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V is for Victoria Woodhull



Each week for 26 weeks, I am publishing a post about women who are not widely known but should be—women who can inspire us, teach us, and encourage us to get out of our comfort zones and reach for our dreams. Week 22 of my A to Z challenge introduces us to Victoria Woodhull.

V was a particularly challenging letter, as my research led me to so many interesting choices of women, including Violette Leduc, Violette Anderson, Vinita Gupta, and Violet Palmer. Each of these women is deserving of a place in the A to Z Challenge. However, because we are in the middle of a presidential race that includes the first woman to run on a major party ticket, I felt the honor this week should go to the first woman who ran for president of the United States, Victoria Woodhull. Many believe that Hillary Clinton is a controversial candidate; I wonder what in the world they would think of Victoria Woodhull.

Victoria California Claflin was born in Homer, Ohio in 1838, the seventh of ten children. Her mother was illiterate and her father was known as a petty thief. Victoria didn’t begin school until she was eight, and she only attended sporadically for three years. She and her younger sister Tennessee were often forced to travel with their father in his painted wagon, performing as faith healers and fortune tellers: “Their lives were tumultuous, impoverished, unpredictable and nomadic” (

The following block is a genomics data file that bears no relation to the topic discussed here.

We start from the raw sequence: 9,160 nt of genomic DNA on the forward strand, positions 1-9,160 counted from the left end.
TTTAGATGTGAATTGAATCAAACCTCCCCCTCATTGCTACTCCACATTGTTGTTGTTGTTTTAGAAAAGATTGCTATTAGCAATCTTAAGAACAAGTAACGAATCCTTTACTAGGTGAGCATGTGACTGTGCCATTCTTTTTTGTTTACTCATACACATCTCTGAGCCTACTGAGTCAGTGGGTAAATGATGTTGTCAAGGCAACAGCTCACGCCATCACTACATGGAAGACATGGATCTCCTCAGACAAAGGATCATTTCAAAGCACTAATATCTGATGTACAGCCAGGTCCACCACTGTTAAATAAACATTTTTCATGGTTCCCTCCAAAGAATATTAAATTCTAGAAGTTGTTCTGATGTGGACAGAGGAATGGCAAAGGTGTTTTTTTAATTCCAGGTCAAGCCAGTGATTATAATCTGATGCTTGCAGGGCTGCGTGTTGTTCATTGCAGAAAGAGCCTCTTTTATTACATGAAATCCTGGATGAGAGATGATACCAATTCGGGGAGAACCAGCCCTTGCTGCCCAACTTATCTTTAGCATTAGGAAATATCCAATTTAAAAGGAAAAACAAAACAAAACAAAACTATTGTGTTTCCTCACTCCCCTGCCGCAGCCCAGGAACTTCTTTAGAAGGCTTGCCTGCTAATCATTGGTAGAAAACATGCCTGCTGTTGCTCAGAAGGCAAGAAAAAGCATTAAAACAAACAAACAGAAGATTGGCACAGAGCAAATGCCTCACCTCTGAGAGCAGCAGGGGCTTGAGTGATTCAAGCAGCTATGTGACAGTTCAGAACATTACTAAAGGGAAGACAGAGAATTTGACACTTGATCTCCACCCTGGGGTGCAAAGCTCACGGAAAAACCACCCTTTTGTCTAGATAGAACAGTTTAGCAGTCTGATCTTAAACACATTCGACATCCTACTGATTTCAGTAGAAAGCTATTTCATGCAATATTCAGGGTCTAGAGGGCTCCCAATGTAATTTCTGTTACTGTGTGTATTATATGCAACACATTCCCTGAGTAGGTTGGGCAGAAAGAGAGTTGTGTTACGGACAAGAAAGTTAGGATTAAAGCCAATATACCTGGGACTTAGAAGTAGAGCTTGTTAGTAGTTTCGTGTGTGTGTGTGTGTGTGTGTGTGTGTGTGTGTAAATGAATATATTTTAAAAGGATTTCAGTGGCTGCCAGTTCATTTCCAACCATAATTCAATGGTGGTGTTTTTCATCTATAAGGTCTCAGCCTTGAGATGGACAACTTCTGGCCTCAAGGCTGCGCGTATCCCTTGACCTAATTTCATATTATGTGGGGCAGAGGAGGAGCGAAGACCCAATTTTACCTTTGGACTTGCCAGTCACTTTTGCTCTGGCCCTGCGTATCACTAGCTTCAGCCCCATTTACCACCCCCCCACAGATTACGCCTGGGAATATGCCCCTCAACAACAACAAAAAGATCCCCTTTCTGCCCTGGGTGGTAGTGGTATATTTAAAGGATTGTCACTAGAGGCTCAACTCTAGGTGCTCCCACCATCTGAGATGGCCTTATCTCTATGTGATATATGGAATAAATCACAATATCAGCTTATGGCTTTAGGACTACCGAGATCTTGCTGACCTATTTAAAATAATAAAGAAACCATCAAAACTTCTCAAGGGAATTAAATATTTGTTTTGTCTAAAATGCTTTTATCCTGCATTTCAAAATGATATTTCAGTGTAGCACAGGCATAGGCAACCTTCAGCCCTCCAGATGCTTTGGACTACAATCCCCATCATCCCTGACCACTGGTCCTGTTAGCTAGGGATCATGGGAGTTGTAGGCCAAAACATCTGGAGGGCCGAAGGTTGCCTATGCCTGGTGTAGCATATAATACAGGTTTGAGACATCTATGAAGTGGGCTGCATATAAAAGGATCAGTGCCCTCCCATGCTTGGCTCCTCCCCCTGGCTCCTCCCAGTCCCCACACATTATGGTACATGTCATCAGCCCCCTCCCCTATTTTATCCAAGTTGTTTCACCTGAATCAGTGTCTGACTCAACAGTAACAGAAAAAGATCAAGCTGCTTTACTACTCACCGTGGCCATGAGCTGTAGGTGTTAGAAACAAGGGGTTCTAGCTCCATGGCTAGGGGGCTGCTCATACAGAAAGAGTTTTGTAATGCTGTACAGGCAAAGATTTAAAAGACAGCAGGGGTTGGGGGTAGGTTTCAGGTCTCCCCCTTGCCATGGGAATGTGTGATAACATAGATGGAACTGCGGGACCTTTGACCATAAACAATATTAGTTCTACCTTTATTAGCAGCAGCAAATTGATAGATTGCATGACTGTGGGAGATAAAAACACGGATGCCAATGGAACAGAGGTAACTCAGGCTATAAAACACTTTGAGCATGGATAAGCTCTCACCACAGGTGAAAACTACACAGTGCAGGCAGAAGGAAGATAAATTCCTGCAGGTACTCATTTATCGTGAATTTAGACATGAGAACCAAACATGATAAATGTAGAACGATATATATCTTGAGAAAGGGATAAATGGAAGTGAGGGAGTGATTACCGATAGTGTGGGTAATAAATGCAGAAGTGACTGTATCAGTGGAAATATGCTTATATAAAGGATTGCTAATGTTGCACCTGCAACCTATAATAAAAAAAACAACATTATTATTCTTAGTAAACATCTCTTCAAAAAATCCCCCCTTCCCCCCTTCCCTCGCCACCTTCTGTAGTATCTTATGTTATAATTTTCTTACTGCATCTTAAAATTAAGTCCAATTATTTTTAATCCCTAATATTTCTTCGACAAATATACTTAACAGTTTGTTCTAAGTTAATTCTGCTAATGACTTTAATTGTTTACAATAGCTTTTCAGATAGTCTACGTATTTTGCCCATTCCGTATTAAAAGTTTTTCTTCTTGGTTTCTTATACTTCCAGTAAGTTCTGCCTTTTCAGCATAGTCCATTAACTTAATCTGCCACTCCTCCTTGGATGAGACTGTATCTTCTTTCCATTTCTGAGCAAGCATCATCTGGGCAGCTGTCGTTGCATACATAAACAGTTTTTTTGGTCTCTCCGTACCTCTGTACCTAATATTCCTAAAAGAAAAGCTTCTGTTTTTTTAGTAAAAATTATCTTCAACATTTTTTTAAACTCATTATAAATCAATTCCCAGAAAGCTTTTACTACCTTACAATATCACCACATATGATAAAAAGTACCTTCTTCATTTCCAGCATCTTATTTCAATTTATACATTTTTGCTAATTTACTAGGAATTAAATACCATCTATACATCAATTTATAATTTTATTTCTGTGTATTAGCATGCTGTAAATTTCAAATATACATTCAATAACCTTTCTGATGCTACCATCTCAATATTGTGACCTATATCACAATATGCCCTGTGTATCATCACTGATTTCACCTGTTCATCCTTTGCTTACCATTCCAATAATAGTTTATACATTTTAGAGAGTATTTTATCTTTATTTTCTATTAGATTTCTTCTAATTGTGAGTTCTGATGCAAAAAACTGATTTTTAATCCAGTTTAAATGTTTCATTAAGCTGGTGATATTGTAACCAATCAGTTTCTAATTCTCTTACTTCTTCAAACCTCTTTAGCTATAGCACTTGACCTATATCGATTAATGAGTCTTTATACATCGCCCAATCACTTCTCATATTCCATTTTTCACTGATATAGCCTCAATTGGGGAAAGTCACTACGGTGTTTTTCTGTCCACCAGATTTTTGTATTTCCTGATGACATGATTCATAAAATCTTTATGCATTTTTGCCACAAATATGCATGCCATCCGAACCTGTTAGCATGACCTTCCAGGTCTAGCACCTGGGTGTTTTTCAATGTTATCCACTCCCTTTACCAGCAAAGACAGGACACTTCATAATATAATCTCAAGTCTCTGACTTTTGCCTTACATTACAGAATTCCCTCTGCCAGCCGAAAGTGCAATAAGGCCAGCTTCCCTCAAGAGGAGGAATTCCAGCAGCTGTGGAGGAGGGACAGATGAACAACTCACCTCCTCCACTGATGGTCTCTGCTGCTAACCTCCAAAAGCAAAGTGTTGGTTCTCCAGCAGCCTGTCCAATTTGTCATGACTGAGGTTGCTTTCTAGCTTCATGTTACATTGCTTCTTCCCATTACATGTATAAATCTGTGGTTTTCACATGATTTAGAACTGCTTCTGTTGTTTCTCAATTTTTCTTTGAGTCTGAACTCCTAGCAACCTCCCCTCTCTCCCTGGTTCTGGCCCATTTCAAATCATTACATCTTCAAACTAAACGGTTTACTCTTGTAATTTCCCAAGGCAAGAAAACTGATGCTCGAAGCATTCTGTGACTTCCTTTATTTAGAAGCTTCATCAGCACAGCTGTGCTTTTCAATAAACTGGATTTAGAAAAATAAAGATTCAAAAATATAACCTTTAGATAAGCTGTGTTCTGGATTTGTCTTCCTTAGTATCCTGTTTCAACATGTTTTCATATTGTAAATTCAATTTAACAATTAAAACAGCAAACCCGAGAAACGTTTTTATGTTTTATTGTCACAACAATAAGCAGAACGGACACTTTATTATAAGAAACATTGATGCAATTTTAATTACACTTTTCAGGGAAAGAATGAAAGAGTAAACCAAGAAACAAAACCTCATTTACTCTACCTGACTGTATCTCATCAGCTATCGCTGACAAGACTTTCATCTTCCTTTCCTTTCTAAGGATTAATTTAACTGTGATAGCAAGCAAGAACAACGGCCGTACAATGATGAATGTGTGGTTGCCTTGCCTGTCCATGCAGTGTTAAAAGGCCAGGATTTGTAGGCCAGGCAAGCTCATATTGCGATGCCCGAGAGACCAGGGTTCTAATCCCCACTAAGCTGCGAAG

Victoria’s parents forced her into her first marriage at age 15, to Canning Woodhull, “a philanderer, drunk and morphine addict” ( She had two children with Woodhull, a daughter and a son, and her son suffered from serious disabilities. Defying societal convention, she divorced Woodhull, becoming a single mother to her two children before marrying again sometime around 1866. Her second husband, Colonel James Blood, was a Civil War hero and a spiritualist: “Blood was a political and social radical—he called himself a ‘free lover’—who encouraged Victoria’s self-education and interest in women’s rights. He also encouraged the sisters to move, in 1868, to New York, where he lived at times, and where their lives took shape in a way that no one who observed them paraded and exploited in their father’s ‘creaking medicine show wagon’ could have predicted. What makes those lives so extraordinary is that they managed to emerge from the physical and spiritual abyss of their childhood; Victoria especially, from a poisonous first marriage, transformed into a woman with a mission—determined and fearless in her demands that women have an equal place in the country” (

In New York, the sisters caught the attention of railroad and shipping millionaire Cornelius Vanderbilt, who, in 1870, set them up in business as “the first women to found and run a Wall Street brokerage firm” ( With the money they made, they founded a radical newspaper,  Woodhull & Claflin’s Weekly, which remained in business for six years.

victoria-woodhull-by-bradley-rulofsonIt was also in 1870 that Victoria announced that she was running for president as a member of the Equal Rights Party, which she helped organize: “The heart and soul of her platform was a society free of a government that makes laws which interfere with the rights of any individual, man or woman, black or white, ‘to pursue happiness as they may choose.’ She believed that women should be free to find their true love, with or without marriage. Ideally, she lectured, they might remain monogamous, although monogamy was not a realistic goal in most marriages, which, she added, are riddled with ‘miseries’” ( She believed that the 14th and 15th Amendments already guaranteed women the right to vote, and she made this argument before Congress.